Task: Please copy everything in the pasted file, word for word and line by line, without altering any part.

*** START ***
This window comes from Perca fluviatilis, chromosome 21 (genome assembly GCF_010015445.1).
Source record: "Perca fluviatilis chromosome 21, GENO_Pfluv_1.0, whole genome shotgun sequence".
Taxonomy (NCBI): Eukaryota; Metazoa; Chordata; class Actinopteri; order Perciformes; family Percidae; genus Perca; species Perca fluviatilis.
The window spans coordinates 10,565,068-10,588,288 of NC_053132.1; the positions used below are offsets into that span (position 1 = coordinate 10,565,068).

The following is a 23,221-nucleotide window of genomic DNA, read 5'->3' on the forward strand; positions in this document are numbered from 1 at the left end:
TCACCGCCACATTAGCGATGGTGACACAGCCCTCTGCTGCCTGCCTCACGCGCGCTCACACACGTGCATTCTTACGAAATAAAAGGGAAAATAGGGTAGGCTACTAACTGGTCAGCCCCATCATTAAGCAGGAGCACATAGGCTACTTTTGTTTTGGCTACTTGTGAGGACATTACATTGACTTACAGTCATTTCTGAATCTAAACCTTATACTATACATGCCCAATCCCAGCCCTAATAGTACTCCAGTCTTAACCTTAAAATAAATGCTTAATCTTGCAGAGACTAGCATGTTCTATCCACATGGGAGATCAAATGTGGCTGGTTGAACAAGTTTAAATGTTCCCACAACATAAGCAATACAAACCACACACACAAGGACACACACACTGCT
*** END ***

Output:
This window comes from Perca fluviatilis, chromosome 21 (genome assembly GCF_010015445.1).
Source record: "Perca fluviatilis chromosome 21, GENO_Pfluv_1.0, whole genome shotgun sequence".
Taxonomy (NCBI): Eukaryota; Metazoa; Chordata; class Actinopteri; order Perciformes; family Percidae; genus Perca; species Perca fluviatilis.
The window spans coordinates 10,565,068-10,588,288 of NC_053132.1; the positions used below are offsets into that span (position 1 = coordinate 10,565,068).

The following is a 23,221-nucleotide window of genomic DNA, read 5'->3' on the forward strand; positions in this document are numbered from 1 at the left end:
TCACCGCCACATTAGCGATGGTGACACAGCCCTCTGCTGCCTGCCTCACGCGCGCTCACACACGTGCATTCTTACGAAATAAAAGGGAAAATAGGGTAGGCTACTAACTGGTCAGCCCCATCATTAAGCAGGAGCACATAGGCTACTTTTGTTTTGGCTACTTGTGAGGACATTACATTGACTTACAGTCATTTCTGAATCTAAACCTTATACTATACATGCCCAATCCCAGCCCTAATAGTACTCCAGTCTTAACCTTAAAATAAATGCTTAATCTTGCAGAGACTAGCATGTTCTATCCACATGGGAGATCAAATGTGGCTGGTTGAACAAGTTTAAATGTTCCCACAACATAAGCAATACAAACCACACACACAAGGACACACACACTGCT